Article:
if (this.CurrentStepControl != null)
// other tracking code

The effect this code will have is to add a line of Javascript to each page of the Shopping cart. The code will create a fake pageview in Google Analytics.

The format of the URL that is registered is as follows

I include the fake prefix so that these pageviews can be easily filtered out of reports so as not to skew other data.

Setup the Goal in Google Analytics

To setup the goal funnel in Google Analytics. Go into the Admin section of Google Analytics and add a new Goal or edit and existing one. The Goal URL will be your purchase Thank you page.

For each step of your goal funnel add the fake URL with a name. If you’re not sure what these URLs are, go through your Shopping Cart. At each step, view the HTML Source code in your browser and search for the word “fake”. You’ll find the trackpageview code and see the URL being tracked.


Goal Funnel Report

Once you’ve got some sales coming through you can go to the Goal Funnel report. You’ll find it under Conversions > Funnel Visualisation and select the Goal you setup.


What to Do with the Goal Funnel Report

You’ll notice that people abandon the shopping cart at each step of the funnel. This is perfectly normal. What you should look out for is where the highest number of people are being lost.

With this information you can look at the problem page in your Shopping Cart and try to figure out ways to stop the visitors abandoning at that step. You could consider adding extra helpful instructions, reinforcing that you’re a trustworthy retailer or reducing the number of steps.

Need Help to Reduce Shopping Cart Abandonment?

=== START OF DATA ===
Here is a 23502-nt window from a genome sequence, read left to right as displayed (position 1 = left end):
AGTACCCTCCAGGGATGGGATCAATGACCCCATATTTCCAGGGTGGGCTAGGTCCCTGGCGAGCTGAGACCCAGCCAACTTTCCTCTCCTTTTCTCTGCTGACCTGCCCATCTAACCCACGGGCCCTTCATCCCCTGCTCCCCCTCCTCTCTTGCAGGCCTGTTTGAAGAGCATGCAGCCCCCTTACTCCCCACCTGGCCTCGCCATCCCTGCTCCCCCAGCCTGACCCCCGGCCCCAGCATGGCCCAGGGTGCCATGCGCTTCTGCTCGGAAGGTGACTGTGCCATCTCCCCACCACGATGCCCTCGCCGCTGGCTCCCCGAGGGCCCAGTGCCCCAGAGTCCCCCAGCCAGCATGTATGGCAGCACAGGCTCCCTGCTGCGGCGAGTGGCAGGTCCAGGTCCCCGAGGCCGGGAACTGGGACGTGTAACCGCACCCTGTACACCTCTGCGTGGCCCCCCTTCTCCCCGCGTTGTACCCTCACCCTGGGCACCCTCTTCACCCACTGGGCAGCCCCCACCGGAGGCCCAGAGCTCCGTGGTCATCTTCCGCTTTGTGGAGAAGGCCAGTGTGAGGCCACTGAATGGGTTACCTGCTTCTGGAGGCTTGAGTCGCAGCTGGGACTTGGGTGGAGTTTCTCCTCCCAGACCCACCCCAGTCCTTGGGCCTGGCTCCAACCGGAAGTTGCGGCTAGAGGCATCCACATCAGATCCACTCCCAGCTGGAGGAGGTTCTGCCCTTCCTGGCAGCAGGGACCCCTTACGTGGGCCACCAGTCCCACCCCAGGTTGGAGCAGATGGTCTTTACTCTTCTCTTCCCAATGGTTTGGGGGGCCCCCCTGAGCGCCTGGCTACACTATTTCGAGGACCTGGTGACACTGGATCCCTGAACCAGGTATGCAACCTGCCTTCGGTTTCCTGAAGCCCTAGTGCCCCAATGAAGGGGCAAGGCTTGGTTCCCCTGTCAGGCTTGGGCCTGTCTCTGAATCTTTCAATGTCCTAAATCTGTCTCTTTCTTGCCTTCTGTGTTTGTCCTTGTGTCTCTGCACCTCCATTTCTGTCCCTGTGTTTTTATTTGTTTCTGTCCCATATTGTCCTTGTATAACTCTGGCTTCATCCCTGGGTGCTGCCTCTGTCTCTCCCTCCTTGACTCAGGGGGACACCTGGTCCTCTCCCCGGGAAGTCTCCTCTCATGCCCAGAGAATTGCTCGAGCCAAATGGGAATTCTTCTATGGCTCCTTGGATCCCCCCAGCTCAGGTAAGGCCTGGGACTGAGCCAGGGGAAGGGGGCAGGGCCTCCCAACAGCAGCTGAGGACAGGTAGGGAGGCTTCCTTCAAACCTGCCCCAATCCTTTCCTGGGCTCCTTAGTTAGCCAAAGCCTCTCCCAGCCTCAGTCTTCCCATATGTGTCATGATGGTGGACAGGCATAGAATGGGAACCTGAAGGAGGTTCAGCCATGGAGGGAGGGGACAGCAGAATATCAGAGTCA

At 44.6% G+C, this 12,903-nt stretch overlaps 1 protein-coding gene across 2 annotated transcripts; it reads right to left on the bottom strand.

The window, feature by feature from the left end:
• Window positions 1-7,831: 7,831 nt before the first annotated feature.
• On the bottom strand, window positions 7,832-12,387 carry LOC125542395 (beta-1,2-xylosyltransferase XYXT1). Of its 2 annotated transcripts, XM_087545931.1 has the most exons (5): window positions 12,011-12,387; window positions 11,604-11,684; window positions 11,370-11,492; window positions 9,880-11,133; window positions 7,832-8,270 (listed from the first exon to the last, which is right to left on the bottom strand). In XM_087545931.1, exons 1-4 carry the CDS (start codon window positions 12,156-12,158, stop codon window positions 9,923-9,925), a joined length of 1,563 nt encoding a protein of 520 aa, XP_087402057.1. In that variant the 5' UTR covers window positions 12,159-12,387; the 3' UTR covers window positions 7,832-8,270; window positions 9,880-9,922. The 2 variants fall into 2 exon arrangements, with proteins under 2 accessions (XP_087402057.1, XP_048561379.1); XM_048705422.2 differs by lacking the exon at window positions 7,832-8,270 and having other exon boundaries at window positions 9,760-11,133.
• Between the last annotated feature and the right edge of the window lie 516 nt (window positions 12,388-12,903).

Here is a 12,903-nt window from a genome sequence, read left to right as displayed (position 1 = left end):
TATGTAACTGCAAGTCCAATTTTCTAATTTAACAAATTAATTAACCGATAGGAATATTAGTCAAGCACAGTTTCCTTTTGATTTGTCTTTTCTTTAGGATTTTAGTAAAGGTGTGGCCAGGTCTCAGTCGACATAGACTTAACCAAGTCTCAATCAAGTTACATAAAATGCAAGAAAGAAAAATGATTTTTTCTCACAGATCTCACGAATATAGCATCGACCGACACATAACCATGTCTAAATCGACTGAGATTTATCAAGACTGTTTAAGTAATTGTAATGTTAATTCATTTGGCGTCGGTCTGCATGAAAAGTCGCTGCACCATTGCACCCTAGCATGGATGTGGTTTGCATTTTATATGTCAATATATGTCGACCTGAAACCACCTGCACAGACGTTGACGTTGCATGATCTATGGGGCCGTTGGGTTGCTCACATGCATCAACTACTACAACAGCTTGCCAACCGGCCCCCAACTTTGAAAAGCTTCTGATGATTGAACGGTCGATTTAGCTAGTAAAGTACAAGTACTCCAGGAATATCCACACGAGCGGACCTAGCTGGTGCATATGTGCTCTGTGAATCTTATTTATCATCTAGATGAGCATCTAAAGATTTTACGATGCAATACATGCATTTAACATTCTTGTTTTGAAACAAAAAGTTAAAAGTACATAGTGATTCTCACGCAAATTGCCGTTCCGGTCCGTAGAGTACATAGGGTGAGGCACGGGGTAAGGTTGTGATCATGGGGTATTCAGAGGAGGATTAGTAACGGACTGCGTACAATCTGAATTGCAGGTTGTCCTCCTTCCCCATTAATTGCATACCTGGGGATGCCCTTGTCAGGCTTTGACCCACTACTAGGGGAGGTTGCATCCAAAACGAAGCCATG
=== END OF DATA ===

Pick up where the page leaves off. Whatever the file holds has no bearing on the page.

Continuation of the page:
Find out how to reduce shopping cart abandonment and increase conversion rate by downloading my comprehensive guide on the subject from here.

Special Thanks

Special thanks go to Petar Kozjak and his team from Endora in Croatia for help with the coding. A great outsourcing partner if you need one.
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Kevin McCaffrey

I help businesses dramatically increase sales on their Websites using web analytics and conversion rate optimisation techniques. I offer services ranging from quick response website audits up to full conversion rate optimisation partnerships through my company Conversion Rate Services.


kevin-conversion-rate-services commented on


I intend to do a few more posts on Google Analytics integration with Kentico. I have one relating to setting up Google Analytics ecommerce. It could be another feature worth considering for future versions.

Bloomtools commented on

Funnel is a way to track your inquiries and visits. Creating funnel is a way to get good benefits.

petr.vozak-kentico commented on

Hi Kevin, thank you for this post. Did you find any other difficulties while setting up Google Analytics Funnel for Kentico E-commerce? Unique URLs for each step and easier checkout process customization are primary improvements of the checkout process we would like to focus on in the next versions.